Stafford Creek Corrections Center

Stafford Creek Corrections Center was opened in 2000, has a capacity of 1,936 convicts, and is designed for low, medium, and maximum security.

The primary issue in this facility is hygiene and health. Not only during COVID-19 but also prior to and following it. There have been several significant breakouts in the institution, making life difficult for the inmates. Inmates accuse the authorities of incompetence in providing adequate and safe facilities, and despite a $60,000 fine for mismanagement, little has changed.

In addition, a law has been presented that would limit the use of solitary confinement. Even so, former detainees say little has changed and that it is still a spot guards use as an escape when an inmate is causing trouble or they suspect someone is.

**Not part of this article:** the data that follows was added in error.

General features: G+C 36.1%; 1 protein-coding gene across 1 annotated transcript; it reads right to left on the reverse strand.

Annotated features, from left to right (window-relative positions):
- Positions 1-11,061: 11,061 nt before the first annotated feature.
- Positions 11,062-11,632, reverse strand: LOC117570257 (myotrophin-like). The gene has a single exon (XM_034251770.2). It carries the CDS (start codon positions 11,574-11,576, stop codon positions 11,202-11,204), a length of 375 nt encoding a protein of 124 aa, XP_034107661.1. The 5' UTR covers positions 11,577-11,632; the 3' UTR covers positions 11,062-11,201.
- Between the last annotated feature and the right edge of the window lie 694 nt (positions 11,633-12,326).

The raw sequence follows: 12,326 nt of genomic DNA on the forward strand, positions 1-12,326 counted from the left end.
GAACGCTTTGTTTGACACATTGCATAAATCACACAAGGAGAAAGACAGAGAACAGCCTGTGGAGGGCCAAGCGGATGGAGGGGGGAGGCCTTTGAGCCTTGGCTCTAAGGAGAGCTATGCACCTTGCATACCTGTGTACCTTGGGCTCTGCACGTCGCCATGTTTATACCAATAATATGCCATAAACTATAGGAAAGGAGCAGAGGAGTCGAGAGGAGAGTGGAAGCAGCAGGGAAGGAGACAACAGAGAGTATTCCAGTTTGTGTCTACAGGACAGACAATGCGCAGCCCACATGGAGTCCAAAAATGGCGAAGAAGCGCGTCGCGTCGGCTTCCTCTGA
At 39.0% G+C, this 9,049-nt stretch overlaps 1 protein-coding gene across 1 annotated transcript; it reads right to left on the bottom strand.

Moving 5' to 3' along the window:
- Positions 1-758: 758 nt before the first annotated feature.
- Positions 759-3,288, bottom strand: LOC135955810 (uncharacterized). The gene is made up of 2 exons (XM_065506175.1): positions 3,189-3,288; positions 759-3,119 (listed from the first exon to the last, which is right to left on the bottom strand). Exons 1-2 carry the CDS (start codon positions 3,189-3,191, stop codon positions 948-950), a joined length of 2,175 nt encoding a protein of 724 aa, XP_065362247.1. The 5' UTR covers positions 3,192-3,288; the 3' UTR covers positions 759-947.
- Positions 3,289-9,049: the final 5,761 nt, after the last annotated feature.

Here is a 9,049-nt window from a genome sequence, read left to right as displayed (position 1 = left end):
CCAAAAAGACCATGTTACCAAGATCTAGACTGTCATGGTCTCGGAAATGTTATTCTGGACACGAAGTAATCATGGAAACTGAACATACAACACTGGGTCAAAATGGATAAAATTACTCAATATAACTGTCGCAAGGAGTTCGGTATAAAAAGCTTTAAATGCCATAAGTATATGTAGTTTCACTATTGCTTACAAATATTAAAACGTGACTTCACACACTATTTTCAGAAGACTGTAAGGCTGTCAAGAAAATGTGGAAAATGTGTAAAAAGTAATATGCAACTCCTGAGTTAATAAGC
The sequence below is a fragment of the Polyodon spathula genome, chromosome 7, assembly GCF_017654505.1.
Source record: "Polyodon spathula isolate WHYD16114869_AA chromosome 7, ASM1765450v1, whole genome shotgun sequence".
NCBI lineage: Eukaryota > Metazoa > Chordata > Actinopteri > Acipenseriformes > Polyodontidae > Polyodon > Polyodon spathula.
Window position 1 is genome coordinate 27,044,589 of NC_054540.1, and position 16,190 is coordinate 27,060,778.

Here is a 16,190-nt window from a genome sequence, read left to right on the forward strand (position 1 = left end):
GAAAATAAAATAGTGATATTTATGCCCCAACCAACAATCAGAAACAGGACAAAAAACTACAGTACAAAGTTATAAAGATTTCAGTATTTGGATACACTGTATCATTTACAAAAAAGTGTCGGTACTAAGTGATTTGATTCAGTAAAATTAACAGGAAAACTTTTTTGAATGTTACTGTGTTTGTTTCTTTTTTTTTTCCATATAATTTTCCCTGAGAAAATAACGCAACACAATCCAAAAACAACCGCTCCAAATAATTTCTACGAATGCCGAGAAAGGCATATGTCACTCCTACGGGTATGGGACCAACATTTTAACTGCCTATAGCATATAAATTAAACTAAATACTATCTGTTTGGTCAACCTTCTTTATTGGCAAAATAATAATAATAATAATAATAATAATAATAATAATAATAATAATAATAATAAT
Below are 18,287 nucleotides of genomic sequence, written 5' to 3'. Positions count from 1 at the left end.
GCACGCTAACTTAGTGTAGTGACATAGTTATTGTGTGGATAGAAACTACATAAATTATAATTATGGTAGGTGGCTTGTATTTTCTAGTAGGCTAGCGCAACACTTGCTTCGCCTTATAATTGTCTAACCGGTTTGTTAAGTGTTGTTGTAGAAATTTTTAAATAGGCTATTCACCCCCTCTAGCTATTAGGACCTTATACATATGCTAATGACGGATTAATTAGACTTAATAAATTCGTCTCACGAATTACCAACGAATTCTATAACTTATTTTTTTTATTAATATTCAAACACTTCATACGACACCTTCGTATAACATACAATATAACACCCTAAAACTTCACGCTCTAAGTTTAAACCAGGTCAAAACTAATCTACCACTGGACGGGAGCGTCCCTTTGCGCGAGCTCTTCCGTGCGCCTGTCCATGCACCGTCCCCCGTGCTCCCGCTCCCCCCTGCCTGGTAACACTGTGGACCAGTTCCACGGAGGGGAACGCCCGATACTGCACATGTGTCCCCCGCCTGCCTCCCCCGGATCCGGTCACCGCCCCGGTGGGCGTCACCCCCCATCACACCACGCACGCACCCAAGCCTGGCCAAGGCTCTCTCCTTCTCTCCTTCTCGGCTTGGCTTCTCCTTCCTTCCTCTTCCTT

Washington State Penitentiary

Washington State Penitentiary, located in Walla Walla, Washington, is the second-last prison on our list. It is exclusively for men. The prison, which was opened in 1886, ranges from minimum to maximum security. Until 2018, the jail was responsible for the majority of state executions, however, it was eventually discontinued.

The institution also has a history of some of the harshest circumstances for inmates that can exist. Inmates frequently complain about poor health and hygiene facilities, as well as widespread suspicions that they may become the next target of gangs and other powerful members of the prison that target inmates for “fun.”

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Conclusion

According to the Prison Policy Initiative, Washington state has an incarceration rate of 455 per 100,000 people, which is greater than practically any other democracy on the planet.

In 2022, 37,000 individuals will be incarcerated in Washington state, with 20,000 in the state’s 12 prisons. Many jails are ancient building complexes, that lack an effective cooling system, exposing inmates to deadly temperatures throughout the summer months; despite repeated protests, little has been done to accommodate them.